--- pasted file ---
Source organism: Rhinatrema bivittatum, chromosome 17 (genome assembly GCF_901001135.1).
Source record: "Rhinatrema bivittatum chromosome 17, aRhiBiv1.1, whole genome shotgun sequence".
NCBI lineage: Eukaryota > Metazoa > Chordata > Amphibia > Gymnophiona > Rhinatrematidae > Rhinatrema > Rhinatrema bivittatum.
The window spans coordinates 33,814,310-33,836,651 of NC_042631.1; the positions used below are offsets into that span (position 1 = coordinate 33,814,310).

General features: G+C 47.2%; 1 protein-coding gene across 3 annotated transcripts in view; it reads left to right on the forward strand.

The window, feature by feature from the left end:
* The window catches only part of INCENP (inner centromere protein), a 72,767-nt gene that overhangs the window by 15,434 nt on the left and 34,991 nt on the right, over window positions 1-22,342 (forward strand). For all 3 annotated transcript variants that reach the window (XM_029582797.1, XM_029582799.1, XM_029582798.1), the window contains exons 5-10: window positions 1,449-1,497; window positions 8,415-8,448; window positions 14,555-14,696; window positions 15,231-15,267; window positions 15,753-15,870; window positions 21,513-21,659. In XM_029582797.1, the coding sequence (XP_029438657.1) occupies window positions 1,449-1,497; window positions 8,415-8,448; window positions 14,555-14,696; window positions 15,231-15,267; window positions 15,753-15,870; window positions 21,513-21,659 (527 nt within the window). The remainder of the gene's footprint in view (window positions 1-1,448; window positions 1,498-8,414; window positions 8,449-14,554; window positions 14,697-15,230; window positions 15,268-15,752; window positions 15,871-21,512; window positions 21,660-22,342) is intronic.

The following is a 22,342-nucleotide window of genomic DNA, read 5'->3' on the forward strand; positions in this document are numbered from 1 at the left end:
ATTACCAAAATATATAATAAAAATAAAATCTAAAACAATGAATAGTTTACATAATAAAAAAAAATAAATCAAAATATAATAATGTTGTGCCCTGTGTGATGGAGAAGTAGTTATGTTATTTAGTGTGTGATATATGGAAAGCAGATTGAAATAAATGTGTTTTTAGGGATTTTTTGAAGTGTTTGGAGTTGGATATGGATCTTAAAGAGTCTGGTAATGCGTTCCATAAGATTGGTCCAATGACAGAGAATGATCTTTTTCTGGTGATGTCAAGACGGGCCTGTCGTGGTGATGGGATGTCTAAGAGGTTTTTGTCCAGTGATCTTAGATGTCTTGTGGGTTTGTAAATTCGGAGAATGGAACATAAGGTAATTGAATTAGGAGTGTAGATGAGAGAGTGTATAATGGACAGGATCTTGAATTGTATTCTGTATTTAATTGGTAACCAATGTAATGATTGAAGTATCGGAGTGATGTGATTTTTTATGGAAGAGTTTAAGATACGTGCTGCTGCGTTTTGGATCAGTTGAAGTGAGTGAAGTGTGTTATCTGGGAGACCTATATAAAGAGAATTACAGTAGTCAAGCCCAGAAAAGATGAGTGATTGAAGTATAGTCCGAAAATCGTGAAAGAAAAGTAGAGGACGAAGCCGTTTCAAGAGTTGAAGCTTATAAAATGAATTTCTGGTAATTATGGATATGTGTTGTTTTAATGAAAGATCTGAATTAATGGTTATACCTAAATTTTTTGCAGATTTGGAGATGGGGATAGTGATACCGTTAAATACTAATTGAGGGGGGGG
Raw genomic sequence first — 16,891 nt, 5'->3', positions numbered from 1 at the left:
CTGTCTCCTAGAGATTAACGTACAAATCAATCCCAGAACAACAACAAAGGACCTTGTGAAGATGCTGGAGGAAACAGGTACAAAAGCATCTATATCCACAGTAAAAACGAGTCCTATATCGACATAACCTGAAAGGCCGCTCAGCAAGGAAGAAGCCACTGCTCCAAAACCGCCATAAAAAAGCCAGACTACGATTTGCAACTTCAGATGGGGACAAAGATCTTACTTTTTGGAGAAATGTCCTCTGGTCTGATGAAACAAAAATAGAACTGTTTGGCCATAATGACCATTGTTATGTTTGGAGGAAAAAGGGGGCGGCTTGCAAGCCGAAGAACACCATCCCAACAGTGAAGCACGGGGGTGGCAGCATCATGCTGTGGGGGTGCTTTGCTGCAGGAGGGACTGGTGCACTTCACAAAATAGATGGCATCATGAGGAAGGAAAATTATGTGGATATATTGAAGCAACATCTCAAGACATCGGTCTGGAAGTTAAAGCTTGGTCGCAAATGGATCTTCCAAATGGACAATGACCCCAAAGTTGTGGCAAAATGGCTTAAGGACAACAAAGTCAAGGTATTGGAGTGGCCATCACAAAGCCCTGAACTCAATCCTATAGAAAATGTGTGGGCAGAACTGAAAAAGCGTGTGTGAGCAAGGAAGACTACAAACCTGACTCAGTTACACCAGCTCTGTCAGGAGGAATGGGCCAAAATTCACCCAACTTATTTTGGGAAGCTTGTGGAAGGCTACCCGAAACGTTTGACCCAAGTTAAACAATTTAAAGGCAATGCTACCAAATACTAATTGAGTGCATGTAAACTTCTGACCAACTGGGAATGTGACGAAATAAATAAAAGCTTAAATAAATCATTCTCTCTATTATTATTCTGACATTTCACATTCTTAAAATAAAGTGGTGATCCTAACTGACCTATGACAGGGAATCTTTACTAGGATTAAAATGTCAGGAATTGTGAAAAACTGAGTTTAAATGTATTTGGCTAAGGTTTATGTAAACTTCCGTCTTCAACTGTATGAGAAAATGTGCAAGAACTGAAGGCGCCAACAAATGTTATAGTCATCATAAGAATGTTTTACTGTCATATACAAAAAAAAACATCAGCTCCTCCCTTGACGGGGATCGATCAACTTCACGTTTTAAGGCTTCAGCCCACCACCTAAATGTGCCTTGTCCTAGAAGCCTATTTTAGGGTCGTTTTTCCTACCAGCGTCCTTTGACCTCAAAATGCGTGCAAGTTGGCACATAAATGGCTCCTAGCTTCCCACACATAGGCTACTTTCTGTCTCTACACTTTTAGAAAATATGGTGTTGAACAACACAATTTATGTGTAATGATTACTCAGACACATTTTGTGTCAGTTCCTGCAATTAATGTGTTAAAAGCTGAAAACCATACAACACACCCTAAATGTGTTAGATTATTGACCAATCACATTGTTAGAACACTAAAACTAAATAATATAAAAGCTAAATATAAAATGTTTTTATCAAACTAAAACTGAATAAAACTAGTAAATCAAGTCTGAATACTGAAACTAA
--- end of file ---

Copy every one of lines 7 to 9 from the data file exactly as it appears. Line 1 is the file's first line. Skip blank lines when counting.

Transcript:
* The window catches only part of INCENP (inner centromere protein), a 72,767-nt gene that overhangs the window by 15,434 nt on the left and 34,991 nt on the right, over window positions 1-22,342 (forward strand). For all 3 annotated transcript variants that reach the window (XM_029582797.1, XM_029582799.1, XM_029582798.1), the window contains exons 5-10: window positions 1,449-1,497; window positions 8,415-8,448; window positions 14,555-14,696; window positions 15,231-15,267; window positions 15,753-15,870; window positions 21,513-21,659. In XM_029582797.1, the coding sequence (XP_029438657.1) occupies window positions 1,449-1,497; window positions 8,415-8,448; window positions 14,555-14,696; window positions 15,231-15,267; window positions 15,753-15,870; window positions 21,513-21,659 (527 nt within the window). The remainder of the gene's footprint in view (window positions 1-1,448; window positions 1,498-8,414; window positions 8,449-14,554; window positions 14,697-15,230; window positions 15,268-15,752; window positions 15,871-21,512; window positions 21,660-22,342) is intronic.

The following is a 22,342-nucleotide window of genomic DNA, read 5'->3' on the forward strand; positions in this document are numbered from 1 at the left end:
ATTACCAAAATATATAATAAAAATAAAATCTAAAACAATGAATAGTTTACATAATAAAAAAAAATAAATCAAAATATAATAATGTTGTGCCCTGTGTGATGGAGAAGTAGTTATGTTATTTAGTGTGTGATATATGGAAAGCAGATTGAAATAAATGTGTTTTTAGGGATTTTTTGAAGTGTTTGGAGTTGGATATGGATCTTAAAGAGTCTGGTAATGCGTTCCATAAGATTGGTCCAATGACAGAGAATGATCTTTTTCTGGTGATGTCAAGACGGGCCTGTCGTGGTGATGGGATGTCTAAGAGGTTTTTGTCCAGTGATCTTAGATGTCTTGTGGGTTTGTAAATTCGGAGAATGGAACATAAGGTAATTGAATTAGGAGTGTAGATGAGAGAGTGTATAATGGACAGGATCTTGAATTGTATTCTGTATTTAATTGGTAACCAATGTAATGATTGAAGTATCGGAGTGATGTGATTTTTTATGGAAGAGTTTAAGATACGTGCTGCTGCGTTTTGGATCAGTTGAAGTGAGTGAAGTGTGTTATCTGGGAGACCTATATAAAGAGAATTACAGTAGTCAAGCCCAGAAAAGATGAGTGATTGAAGTATAGTCCGAAAATCGTGAAAGAAAAGTAGAGGACGAAGCCGTTTCAAGAGTTGAAGCTTATAAAATGAATTTCTGGTAATTATGGATATGTGTTGTTTTAATGAAAGATCTGAATTAATGGTTATACCTAAATTTTTTGCAGATTTGGAGATGGGGATAGTGATACCGTTAAATACTAATTGAGGGGGGGG